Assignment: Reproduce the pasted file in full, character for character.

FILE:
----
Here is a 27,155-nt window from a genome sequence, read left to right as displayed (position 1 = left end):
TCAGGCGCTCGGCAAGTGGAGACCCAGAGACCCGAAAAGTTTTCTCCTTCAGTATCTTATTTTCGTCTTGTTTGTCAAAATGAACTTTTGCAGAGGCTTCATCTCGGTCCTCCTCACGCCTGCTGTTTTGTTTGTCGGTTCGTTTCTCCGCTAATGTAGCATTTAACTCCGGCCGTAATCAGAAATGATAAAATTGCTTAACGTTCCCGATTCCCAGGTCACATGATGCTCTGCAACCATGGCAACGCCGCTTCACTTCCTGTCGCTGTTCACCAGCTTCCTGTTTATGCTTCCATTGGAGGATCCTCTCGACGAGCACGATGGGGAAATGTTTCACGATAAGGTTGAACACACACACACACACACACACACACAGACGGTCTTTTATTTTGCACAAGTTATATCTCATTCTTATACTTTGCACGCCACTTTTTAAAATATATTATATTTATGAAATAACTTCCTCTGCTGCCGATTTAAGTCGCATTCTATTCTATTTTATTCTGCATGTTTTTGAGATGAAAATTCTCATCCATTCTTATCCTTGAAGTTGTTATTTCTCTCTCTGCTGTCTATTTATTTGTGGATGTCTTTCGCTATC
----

Here is a 27,155-nt window from a genome sequence, read left to right as displayed (position 1 = left end):
TCAGGCGCTCGGCAAGTGGAGACCCAGAGACCCGAAAAGTTTTCTCCTTCAGTATCTTATTTTCGTCTTGTTTGTCAAAATGAACTTTTGCAGAGGCTTCATCTCGGTCCTCCTCACGCCTGCTGTTTTGTTTGTCGGTTCGTTTCTCCGCTAATGTAGCATTTAACTCCGGCCGTAATCAGAAATGATAAAATTGCTTAACGTTCCCGATTCCCAGGTCACATGATGCTCTGCAACCATGGCAACGCCGCTTCACTTCCTGTCGCTGTTCACCAGCTTCCTGTTTATGCTTCCATTGGAGGATCCTCTCGACGAGCACGATGGGGAAATGTTTCACGATAAGGTTGAACACACACACACACACACACACACACAGACGGTCTTTTATTTTGCACAAGTTATATCTCATTCTTATACTTTGCACGCCACTTTTTAAAATATATTATATTTATGAAATAACTTCCTCTGCTGCCGATTTAAGTCGCATTCTATTCTATTTTATTCTGCATGTTTTTGAGATGAAAATTCTCATCCATTCTTATCCTTGAAGTTGTTATTTCTCTCTCTGCTGTCTATTTATTTGTGGATGTCTTTCGCTATC